Please watch the video – or just read below for my story:
As I mentioned in a previous post, London has been a significant location in my life’s story. I first came to London when I was 20, on a choir trip with the Florida State University Singers and Dr. Andre Thomas. What a wild trip – we sang in the Coventry Cathedral, gave a gospel concert with the Birmingham City Orchestra and Choir. I think nearly the entire African population of Birmingham showed up for that concert, which has been one of the musical-spiritual highlights of my life. We toured the Canterbury Cathedral and spent the last half of our trip in London.
It had been a tough year – I had worked for two years to gain admittance into the voice performance program at Florida State, only to get myself into a studio with an extremely abusive teacher. This lasted about 6 months before I just couldn’t take it any longer. Singing – my soul’s lifeblood – became a torture. Being in the practice room was like walking on nails, it was so painful. A situation with a guy went awry, and I spiraled into an intense period of depression and anxiety – nearly didn’t finish the school year. It was one of the lowest, darkest times of my life – it was so bad some days I just wanted to end it. But the choir had this trip to England planned, and something in me knew, deep in my gut, that I needed to find a way to be on that trip. It was one of only a few lights shining through the darkness that year.
I managed to stumble through the rest of the school year somehow. My mother spent a lot of time on the phone with me, offering support and encouragement. A couple weeks before I left, my bishop at church – the Mormon equivalent of a priest – pulled me aside and admonished me to prepare to serve a mission and get divine confirmation. The year before I had experienced what I believe was a communication from God that I was to go on a mission, but I wasn’t open to the idea at the time. Now I was in a more humble state of mind, and I asked. I didn’t get anywhere with the asking, though, and I felt I needed to be in England before the answer would come.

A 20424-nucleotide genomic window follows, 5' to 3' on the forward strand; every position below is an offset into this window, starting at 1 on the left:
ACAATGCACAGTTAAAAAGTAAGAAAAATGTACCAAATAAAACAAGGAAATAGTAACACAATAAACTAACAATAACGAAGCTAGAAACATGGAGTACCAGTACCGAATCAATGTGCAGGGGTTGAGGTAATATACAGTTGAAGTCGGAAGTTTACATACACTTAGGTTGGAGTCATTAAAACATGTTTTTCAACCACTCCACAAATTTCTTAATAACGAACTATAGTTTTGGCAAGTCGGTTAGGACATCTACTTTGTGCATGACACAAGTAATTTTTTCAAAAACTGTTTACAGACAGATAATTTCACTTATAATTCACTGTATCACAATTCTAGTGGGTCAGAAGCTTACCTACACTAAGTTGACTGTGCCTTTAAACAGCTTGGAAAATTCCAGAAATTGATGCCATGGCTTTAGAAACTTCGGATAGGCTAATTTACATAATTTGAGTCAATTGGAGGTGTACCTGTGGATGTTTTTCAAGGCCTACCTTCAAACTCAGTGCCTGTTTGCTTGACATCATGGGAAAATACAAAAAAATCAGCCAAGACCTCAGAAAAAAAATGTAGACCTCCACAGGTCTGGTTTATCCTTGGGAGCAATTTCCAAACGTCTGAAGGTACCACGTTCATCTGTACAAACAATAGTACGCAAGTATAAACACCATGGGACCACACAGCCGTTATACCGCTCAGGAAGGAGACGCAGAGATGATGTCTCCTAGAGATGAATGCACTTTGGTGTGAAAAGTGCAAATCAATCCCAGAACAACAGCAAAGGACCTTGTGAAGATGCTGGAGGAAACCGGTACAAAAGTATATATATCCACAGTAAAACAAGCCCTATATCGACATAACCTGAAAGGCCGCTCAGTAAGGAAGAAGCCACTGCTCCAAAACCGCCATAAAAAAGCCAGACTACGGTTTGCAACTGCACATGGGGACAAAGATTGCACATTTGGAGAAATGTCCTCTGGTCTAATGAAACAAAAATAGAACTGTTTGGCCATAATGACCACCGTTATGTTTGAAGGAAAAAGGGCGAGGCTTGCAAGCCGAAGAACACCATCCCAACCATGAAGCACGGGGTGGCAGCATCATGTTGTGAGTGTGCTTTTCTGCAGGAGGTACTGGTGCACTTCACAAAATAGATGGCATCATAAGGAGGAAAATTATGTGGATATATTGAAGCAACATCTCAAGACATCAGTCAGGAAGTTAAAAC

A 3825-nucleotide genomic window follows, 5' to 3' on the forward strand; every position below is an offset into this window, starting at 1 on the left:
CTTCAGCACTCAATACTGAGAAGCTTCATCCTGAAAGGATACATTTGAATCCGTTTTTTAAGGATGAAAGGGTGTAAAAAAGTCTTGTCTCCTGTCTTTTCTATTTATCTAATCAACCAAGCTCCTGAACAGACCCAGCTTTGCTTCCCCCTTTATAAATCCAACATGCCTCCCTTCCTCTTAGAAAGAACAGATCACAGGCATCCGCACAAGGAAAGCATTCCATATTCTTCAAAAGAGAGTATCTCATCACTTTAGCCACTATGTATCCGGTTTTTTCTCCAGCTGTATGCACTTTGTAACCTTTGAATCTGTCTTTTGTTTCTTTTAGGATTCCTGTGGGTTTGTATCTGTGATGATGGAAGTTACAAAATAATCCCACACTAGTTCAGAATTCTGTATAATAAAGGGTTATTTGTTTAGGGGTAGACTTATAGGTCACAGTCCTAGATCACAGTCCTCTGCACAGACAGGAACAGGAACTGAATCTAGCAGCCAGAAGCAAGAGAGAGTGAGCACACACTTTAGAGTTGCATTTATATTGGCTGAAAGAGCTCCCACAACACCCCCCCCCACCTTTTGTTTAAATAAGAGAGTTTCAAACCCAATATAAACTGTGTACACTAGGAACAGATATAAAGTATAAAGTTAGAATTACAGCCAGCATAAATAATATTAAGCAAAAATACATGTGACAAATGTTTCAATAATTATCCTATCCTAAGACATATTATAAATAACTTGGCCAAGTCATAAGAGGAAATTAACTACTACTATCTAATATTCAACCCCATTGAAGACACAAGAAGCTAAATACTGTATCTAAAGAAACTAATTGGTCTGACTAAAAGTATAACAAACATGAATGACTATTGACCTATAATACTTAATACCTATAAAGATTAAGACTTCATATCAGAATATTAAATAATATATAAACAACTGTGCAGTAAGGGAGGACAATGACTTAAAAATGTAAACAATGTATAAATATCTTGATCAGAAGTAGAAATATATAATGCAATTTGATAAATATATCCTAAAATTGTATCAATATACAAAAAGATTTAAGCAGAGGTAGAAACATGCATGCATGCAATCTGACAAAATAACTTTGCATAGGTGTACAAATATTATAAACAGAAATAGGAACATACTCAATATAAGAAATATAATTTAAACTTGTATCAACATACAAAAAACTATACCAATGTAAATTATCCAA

We got to England and I was thrilled. Thrilled. I kissed the ground when we got off at Blenheim Palace! I felt I had come home. Everything in my spirit jumped with life. It was a wonderful trip. I kept searching for an answer – I was able to reach a friend of mine who was serving a mission in Birmingham at the time, and we had a good chat. Then, when we were in London, I attended services for the singles congregation in the Hyde Park Chapel, and that’s when I got what I was looking for. The answer came in a way that was crystal clear to me that I needed to serve a mission, and that it was the right time to go. So I went home and turned in my application. I remember feeling in my bones on the flight home that I was going to return to England. But I wasn’t prepared for just how quickly that would happen.
Three weeks later I got a big white envelope in the mail – I was called to serve as a missionary for the Church of Jesus Christ of Latter-day Saints – in the England London Mission. The address of the mission office was the exact location where I had received the green light from Above. I was to report in a matter of weeks.
This, to me, was a tremendous confirmation of the will of God. It was no accident, no coincidence. I was meant to serve as a missionary in London beyond all doubt – it was a sign I would hold to dearly over the coming months.
I went on my mission, starting off with a couple weeks in the Missionary Training Center in Provo, Utah. Just after Christmas I flew to London, where I met my mission president and his wife and a few other missionaries for dinner. The next day I was in Cambridge to start my mission, green as grass. We spent a lot of time knocking on doors in Cambridge and surrounding towns, including Soham and Ely. We met people whom I loved. Some frustrated the snot out of me. I grew close to fellow missionaries and a couple members of our church there, and we taught one woman, Joan, who was later baptized. She would be the only person I worked with in England who converted.